Almost seamlessly, the cinematic sweep of Walker's compositions fit in with the group's established sound -- a huge, reverb-laden, melodramatic take on baroque pop that stood in brooding contrast to the sunny variety of the baroque boomlet that turned both Los Bravos and The Zombies' Odessy and Oracle loose in that same year. At his most excessive, Walker oozes a kind of smug affectation in his delivery that recalls a pretentious, demonstrative sad sack playing "woe is me!" to win the heart of no one in particular, but when The Walker Brothers manage to balance pathos with playfulness, the sound is seismic. Booming drums and weeping strings balance against bright horns and loosely jangling guitars to create a surround-sound panorama (and before "surround sound" existed, no less) that pulls the listener in by his heartstrings. The musical flights of a good Walker Brothers single recall the emotion and stateliness of classic film, with Scott playing Humphrey Bogart as both a vocalist and narrator. There is a fine line between Casablanca and Dr. X that bears notice here, but luckily a few of Walker's early efforts captured Bogey shrugging on the airstrip and not simpering at the top of the sinister mansion staircase.

"Deadlier Than The Male," which was sold as the theme to the movie Heisse Katzen starring Elke Sommer, begins with the kind of orchestral filigree one might expect from a James Bond movie knockoff, but settles into an easy groove of drums, tambourine, bass, and string obligatto. The production of the song places Scott's vocal way out front but its straightforward arrangement leaves plenty of room for John Walker's easy harmony line into the chorus. Like many Walker Brothers songs, the rhythm and melody both vaguely recall an Ennio Morricone film theme. By wisely not overdoing the strings into a weeping, complicated mess (as heard in "My Ship is Coming In," among other Walker Brothers non-starters), arranger Ivor Raymonde - who, incidentally, produced Black is Black for Los Bravos shortly after completing this song for the Walkers - allows the group's strengths to step to the fore. Gary Walker's muscular drumming is one of these (he was the one Walker who played his instrument on most recordings by the group); another is the relaxed vocal interplay of Scott and John.

One of the stranger trends in Walker Brothers songs is that the darker and more dispondent the tone of the piece, lyrically, the happier Scott Walker sounds to sing it. On "Sun Ain't Gonna Shine," for instance, when his vocal soars into tenor range in the chorus, he seems positively beaming to explore the hopelessness of "when you're without love." Ditto horror-movie-flavored "In My Room," which neatly reverses the emotion of Brian Wilson's classic of same name -- Walker narrates a scene in which his lonely room is literally all he has sans his long-gone bride, and in the chorus the line "have all DIED" (referring to "the flowers she left") sounds downright triumphant. And when Scott Walker issues his stern warning about the antagonist of "Deadlier Than The Male," his line "take care, my brother... TAKE CARE" emerges from his deep baritone croon bathed in tones of celebration and exclamation. In contrast, when Walker sings of positive and/or meaningful futures - "Love Her," "First Love Never Dies," and others - he sounds like a cancer patient relating the prognosis to close friends. This, of course, makes sense in context of Walker's cynical and desolate solo work, but even on self-penned Walker Brothers songs like "Archangel" and "Orpheus," which are both pretentious and bloated where "Deadlier Than the Male" is direct and lean, the bathos of his delivery slows the pacing terminally.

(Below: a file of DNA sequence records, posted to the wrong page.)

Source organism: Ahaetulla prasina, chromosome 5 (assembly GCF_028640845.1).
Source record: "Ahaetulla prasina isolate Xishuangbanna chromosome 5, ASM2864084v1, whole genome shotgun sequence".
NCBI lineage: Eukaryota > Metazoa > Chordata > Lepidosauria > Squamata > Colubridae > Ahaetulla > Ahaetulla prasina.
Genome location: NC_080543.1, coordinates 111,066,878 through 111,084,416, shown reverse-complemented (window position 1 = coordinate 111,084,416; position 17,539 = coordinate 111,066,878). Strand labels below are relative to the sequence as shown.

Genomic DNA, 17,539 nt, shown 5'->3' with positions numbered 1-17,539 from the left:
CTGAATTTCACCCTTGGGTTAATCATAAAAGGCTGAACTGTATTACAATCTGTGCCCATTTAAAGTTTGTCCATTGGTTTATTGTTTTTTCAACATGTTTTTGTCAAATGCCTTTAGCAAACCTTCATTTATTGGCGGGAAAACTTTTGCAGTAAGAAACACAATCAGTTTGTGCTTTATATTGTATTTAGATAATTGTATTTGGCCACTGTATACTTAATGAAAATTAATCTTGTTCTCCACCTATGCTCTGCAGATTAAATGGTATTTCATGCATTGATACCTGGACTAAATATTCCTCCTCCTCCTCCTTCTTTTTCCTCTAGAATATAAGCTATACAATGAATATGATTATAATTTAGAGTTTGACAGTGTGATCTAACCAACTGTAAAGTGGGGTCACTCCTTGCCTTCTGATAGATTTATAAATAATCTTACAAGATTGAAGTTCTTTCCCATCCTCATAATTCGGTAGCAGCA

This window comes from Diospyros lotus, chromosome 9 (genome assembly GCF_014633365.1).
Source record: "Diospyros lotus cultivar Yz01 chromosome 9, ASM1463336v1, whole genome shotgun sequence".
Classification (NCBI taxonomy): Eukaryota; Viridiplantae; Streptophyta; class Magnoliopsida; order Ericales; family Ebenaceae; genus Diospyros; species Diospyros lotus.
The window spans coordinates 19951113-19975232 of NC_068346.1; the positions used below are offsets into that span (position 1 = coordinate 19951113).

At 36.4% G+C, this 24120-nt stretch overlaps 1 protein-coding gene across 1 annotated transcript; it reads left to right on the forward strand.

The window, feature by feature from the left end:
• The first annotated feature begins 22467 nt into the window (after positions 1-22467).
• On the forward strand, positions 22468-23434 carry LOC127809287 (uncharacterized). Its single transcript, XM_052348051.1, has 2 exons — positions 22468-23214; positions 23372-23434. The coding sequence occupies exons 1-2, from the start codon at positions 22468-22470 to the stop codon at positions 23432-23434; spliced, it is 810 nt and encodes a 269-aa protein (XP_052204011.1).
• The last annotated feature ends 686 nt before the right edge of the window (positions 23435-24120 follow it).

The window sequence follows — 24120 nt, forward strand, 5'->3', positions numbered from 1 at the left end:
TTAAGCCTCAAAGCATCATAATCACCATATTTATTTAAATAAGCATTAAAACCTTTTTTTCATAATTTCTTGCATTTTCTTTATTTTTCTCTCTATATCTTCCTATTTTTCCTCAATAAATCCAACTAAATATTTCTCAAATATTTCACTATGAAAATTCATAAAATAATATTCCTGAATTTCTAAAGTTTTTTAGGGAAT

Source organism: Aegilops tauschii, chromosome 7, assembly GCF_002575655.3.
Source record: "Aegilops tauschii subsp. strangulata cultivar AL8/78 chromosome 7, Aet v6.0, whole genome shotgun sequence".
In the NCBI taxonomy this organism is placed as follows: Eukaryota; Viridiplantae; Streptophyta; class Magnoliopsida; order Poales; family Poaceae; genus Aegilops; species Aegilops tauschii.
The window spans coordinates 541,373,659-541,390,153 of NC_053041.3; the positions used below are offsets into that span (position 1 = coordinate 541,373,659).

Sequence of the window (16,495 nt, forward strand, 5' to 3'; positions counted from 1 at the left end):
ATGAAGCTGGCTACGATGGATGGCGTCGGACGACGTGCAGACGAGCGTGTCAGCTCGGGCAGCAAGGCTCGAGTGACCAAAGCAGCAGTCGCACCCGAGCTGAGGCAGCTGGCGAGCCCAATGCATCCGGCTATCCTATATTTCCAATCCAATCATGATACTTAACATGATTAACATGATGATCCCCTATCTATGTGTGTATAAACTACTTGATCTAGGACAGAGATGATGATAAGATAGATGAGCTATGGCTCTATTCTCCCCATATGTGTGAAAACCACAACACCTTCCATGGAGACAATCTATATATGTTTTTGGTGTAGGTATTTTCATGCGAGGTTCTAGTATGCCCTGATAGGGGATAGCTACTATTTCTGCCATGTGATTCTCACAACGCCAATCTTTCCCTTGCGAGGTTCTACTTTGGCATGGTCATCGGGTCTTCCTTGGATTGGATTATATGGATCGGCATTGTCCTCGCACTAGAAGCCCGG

Perhaps, then, for combining a glimpse of Walker as a songwriter with the sophisticated energy of the Walker Brothers as an entity, "Deadlier Than The Male" is exceptional. Despite only experiencing a limited run in the U.K. charts (and none in the U.S.), the song remains one of the more sophisticated singles of 1966 -- certainly not of the caliber of "Reach Out (I'll Be There)," "Paint It, Black," "God Only Knows," "What Becomes of the Brokenhearted," or even its spiritual cousin "Walk Away, Renee" by The Left Banke, but an impressive cut above nonetheless.

Here it is in all its widescreen glory framing the credits of Heisse Katzen:

May 14, 2008







May 13, 2008

New Thingz:

To celebrate their new release Narrow Stairs, out today, Death Cab for Cutie plays on The Late Show With David Letterman (CBS), check your local listings...because I won't. Sorry!

Pitchfork gives DCfC's seventh studio album release an even 6.0, Rolling Stone (as well as Spin, AP, The Independent, The Guardian, The Times and Kerrang!...) gives it a 4/5 stars, and Absolute Punk dotes on them with a 90%. While the album proves to be darker and a bit different compared to previous releases it still stands pretty strong on its own two feet. The literary themes still provide happiness in my heart, not to mention the fact that Chris Walla's production is outstanding. More on this album and my personal feelings later!


Also getting around the late night talk show circuit this week? British cutie Kate Nash is playing on The Tonight Show with Jay Leno (NBC) on Wednesday and also on Jimmy Kimmel Live (ABC) on Friday.


Tom Campesinos of Los Campesinos! has remixed Tokyo Police Club's "Tessellate" and it is now available on a brand new Tessellate 7 inch and also on the limited edition version of Elephant Shell. Listen to the Tom Campesinos! remix HERE.